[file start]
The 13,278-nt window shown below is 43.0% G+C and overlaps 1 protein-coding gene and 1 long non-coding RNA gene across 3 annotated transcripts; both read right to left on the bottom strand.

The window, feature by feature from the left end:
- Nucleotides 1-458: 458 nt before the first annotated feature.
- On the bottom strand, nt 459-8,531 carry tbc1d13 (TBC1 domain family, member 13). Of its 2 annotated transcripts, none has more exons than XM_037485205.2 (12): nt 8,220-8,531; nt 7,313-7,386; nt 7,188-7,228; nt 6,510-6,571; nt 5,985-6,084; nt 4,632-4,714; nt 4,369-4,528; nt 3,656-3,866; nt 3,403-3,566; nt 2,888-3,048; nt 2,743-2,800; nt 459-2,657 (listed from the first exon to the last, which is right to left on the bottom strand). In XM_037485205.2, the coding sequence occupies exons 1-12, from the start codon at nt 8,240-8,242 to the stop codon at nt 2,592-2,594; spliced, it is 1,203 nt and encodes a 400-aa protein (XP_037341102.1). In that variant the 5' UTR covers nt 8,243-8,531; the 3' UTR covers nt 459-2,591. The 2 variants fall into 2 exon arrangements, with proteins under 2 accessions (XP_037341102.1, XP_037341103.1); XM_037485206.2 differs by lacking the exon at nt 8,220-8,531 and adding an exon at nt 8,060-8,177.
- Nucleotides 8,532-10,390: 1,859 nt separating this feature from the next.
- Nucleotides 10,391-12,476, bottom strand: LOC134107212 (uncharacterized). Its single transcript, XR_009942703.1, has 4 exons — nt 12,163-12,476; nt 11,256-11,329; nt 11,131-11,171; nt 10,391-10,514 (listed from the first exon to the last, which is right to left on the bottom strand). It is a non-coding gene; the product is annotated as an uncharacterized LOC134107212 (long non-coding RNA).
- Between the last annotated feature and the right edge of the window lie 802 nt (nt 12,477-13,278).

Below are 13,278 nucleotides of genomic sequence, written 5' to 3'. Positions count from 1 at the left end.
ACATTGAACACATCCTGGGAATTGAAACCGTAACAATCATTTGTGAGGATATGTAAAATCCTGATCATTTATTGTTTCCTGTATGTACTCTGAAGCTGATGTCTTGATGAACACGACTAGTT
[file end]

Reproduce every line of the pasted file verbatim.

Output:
The 13,278-nt window shown below is 43.0% G+C and overlaps 1 protein-coding gene and 1 long non-coding RNA gene across 3 annotated transcripts; both read right to left on the bottom strand.

The window, feature by feature from the left end:
- Nucleotides 1-458: 458 nt before the first annotated feature.
- On the bottom strand, nt 459-8,531 carry tbc1d13 (TBC1 domain family, member 13). Of its 2 annotated transcripts, none has more exons than XM_037485205.2 (12): nt 8,220-8,531; nt 7,313-7,386; nt 7,188-7,228; nt 6,510-6,571; nt 5,985-6,084; nt 4,632-4,714; nt 4,369-4,528; nt 3,656-3,866; nt 3,403-3,566; nt 2,888-3,048; nt 2,743-2,800; nt 459-2,657 (listed from the first exon to the last, which is right to left on the bottom strand). In XM_037485205.2, the coding sequence occupies exons 1-12, from the start codon at nt 8,240-8,242 to the stop codon at nt 2,592-2,594; spliced, it is 1,203 nt and encodes a 400-aa protein (XP_037341102.1). In that variant the 5' UTR covers nt 8,243-8,531; the 3' UTR covers nt 459-2,591. The 2 variants fall into 2 exon arrangements, with proteins under 2 accessions (XP_037341102.1, XP_037341103.1); XM_037485206.2 differs by lacking the exon at nt 8,220-8,531 and adding an exon at nt 8,060-8,177.
- Nucleotides 8,532-10,390: 1,859 nt separating this feature from the next.
- Nucleotides 10,391-12,476, bottom strand: LOC134107212 (uncharacterized). Its single transcript, XR_009942703.1, has 4 exons — nt 12,163-12,476; nt 11,256-11,329; nt 11,131-11,171; nt 10,391-10,514 (listed from the first exon to the last, which is right to left on the bottom strand). It is a non-coding gene; the product is annotated as an uncharacterized LOC134107212 (long non-coding RNA).
- Between the last annotated feature and the right edge of the window lie 802 nt (nt 12,477-13,278).

Below are 13,278 nucleotides of genomic sequence, written 5' to 3'. Positions count from 1 at the left end.
ACATTGAACACATCCTGGGAATTGAAACCGTAACAATCATTTGTGAGGATATGTAAAATCCTGATCATTTATTGTTTCCTGTATGTACTCTGAAGCTGATGTCTTGATGAACACGACTAGTT